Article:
Maria Tallchief dies at 88; American prima ballerina

Maria Tallchief dances in a New York City Ballet production of "Swan Lake" in 1953.
(Associated Press)

Maria Tallchief, one of the first great stars of American ballet, who grew up on an Oklahoma Indian reservation and became an artistic inspiration for renowned choreographer George Balanchine, has died. She was 88.

Tallchief, who was married to Balanchine for several years, died Thursday in Chicago, said her daughter, poet Elise Paschen. The cause of death was not disclosed.

A ballerina of electrifying intensity and great speed, Tallchief was one of five Oklahoma-born dancers of Native American heritage to rise to prominence about the same time. The five dancers included Tallchief’s sister Marjorie and helped bring global recognition to American dance when the ballet world was dominated by Russian stars.

Tallchief, who received her early ballet training in Los Angeles, would perform with the Ballet Russe de Monte Carlo, a leading company of the day, from 1942 to 1947. But her career was most closely linked with the New York City Ballet, the company Balanchine co-founded in 1948 and which became known for his groundbreaking, contemporary choreography and the sleek athleticism of its dancers.


In 1949, in a part Balanchine created for her, Tallchief earned international acclaim in the title role in Stravinsky’s “Firebird.” She starred in many other Balanchine ballets, including “Orpheus,” in 1948, and “Scotch Symphony,” in 1952. Two years later, she was the Sugar Plum Fairy in his original production of “The Nutcracker.”

Although Tallchief’s marriage to Balanchine was relatively brief, from 1946 to 1951, his influence on her career was profound.

“The way he explained things to dancers — asking us to imagine looking over a balustrade into a lake, for example — it made you utilize your whole body, and the effect became magical,” she told The Times in 2004. “The important thing was to know exactly what he wanted, his approach to things — the sense of poetry.”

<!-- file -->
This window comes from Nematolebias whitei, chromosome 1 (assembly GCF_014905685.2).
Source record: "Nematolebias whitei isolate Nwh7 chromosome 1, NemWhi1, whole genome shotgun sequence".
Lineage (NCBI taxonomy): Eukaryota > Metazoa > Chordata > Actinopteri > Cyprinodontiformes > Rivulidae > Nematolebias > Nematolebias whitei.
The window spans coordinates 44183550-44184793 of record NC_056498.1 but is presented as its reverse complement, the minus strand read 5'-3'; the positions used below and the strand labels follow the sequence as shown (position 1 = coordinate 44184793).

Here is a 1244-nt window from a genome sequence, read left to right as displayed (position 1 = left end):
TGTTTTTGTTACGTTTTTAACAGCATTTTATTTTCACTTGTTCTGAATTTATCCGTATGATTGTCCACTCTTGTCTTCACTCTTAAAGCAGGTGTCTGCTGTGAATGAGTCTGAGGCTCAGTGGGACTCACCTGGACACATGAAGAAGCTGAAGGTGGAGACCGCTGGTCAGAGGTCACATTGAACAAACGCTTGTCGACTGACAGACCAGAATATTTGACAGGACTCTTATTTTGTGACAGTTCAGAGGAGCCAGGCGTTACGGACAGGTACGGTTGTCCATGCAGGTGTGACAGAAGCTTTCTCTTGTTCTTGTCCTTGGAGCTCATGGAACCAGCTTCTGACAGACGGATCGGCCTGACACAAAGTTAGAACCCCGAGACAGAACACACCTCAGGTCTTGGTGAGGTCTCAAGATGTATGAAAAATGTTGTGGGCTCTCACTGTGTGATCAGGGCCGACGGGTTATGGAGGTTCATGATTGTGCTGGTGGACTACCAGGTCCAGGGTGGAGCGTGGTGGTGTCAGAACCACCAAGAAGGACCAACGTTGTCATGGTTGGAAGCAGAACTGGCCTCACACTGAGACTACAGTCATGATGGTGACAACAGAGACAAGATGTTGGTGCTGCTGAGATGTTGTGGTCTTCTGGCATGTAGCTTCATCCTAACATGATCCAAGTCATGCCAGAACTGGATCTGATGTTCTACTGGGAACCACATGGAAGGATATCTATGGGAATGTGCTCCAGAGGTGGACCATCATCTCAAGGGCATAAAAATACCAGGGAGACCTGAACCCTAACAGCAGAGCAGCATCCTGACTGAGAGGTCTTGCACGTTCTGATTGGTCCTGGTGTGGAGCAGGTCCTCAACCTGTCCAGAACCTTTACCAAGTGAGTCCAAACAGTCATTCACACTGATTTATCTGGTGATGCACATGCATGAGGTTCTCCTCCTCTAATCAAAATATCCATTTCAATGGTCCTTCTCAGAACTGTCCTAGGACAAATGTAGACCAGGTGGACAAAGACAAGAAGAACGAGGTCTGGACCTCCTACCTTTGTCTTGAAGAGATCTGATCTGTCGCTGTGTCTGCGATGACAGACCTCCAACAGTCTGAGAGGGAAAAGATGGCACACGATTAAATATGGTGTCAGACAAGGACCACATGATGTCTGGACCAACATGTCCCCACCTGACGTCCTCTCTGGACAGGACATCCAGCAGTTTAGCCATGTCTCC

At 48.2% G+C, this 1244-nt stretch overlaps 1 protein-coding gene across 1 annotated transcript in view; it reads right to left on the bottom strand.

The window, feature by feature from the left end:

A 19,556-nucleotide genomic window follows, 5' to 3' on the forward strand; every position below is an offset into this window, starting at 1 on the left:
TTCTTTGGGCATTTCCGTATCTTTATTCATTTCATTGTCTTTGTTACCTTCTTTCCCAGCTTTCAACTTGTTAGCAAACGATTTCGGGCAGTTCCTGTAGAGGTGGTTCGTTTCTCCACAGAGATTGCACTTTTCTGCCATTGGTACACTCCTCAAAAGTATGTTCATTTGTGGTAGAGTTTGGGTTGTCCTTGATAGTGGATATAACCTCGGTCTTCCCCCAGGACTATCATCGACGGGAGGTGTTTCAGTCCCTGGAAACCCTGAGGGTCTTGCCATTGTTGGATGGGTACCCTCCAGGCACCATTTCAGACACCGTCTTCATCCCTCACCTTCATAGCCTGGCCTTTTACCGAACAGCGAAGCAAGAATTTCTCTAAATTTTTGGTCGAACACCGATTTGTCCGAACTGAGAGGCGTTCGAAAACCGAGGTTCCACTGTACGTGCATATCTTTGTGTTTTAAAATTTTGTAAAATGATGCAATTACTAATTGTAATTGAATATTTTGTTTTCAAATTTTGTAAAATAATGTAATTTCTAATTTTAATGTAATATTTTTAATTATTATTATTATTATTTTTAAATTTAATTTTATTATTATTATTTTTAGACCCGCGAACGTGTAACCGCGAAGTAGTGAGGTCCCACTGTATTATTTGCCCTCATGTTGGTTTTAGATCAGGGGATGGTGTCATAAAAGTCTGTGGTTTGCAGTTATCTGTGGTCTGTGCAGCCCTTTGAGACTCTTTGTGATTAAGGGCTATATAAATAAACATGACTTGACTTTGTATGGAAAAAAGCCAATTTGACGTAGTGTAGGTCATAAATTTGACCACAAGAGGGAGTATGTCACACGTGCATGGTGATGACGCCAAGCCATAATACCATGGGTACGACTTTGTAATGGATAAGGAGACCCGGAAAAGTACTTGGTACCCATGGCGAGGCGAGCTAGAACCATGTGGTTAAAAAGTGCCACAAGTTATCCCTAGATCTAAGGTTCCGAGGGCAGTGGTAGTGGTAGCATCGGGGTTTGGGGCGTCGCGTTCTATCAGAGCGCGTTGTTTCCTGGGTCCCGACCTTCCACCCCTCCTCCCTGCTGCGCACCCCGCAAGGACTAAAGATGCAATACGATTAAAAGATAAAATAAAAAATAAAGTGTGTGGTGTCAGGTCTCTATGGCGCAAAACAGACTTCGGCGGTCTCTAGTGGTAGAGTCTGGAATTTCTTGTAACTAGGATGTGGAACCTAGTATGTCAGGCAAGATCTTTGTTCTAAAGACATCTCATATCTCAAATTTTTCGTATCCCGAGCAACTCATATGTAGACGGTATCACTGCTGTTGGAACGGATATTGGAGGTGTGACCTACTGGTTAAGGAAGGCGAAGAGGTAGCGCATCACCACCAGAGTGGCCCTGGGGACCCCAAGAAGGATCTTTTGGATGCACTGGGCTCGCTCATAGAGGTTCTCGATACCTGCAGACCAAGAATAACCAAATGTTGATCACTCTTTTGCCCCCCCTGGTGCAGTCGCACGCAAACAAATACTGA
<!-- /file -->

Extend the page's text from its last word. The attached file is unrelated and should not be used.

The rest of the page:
Elizabeth Marie Tall Chief was born Jan. 24, 1925, on a reservation in Fairfax, Okla. She later used a variation of her middle name as her first and, for simplicity, combined her last name into a single word. Her father, Alexander Tall Chief, was an Osage Indian whose family, along with others, became wealthy from oil royalties. Her mother, the former Ruth Porter, was of Scottish-Irish descent.

At 3, Tallchief took her first ballet lesson in a hotel in Colorado Springs, where the family spent part of each summer, she wrote in her 2005 memoir, “Maria Tallchief: America’s Prima Ballerina.”

“What I remember most is that the ballet teacher told me to stand straight and turn each of my feet out to the side, the first position,” she wrote. “I couldn’t believe it. But I did what I was told.” She also studied ballet and piano with teachers in Oklahoma.

When Tallchief was 8, the family moved to Los Angeles, partly so she and her younger sister, later a star of the Paris Opera Ballet, could take lessons from more advanced ballet teachers.

She studied with Ernest Belcher, then with Bronislava Nijinska, a former Ballet Russe choreographer who had moved to Los Angeles.


After graduating from Beverly Hills High School in 1942, she joined the Ballet Russe de Monte Carlo, which by then was based in New York, touring mainly in the U.S.

Tallchief soon met the Russian-born Balanchine and for a time, became his muse. They married in 1946, when she was 21 and he was 42. It was the third of his four marriages. She would marry twice more.

She remained with the company until her retirement in 1965, but also had guest roles with many other companies, including American Ballet Theater. Tallchief headed the ballet school for the Lyric Opera of Chicago in the 1970s and was later artistic director of the Chicago City Ballet.

Upon receiving a Kennedy Center Honor from President Clinton in 1996, Tallchief said of the award: “I hope it will set a precedent for young American ballerinas. You don’t have to be from Russia.”


One impresario had tried to distance her from her Native American heritage by suggesting that she change her name from Tallchief to Tallchieva, she said at the ceremony.

Her response: “Never!”

Tallchief’s survivors include her daughter and sister.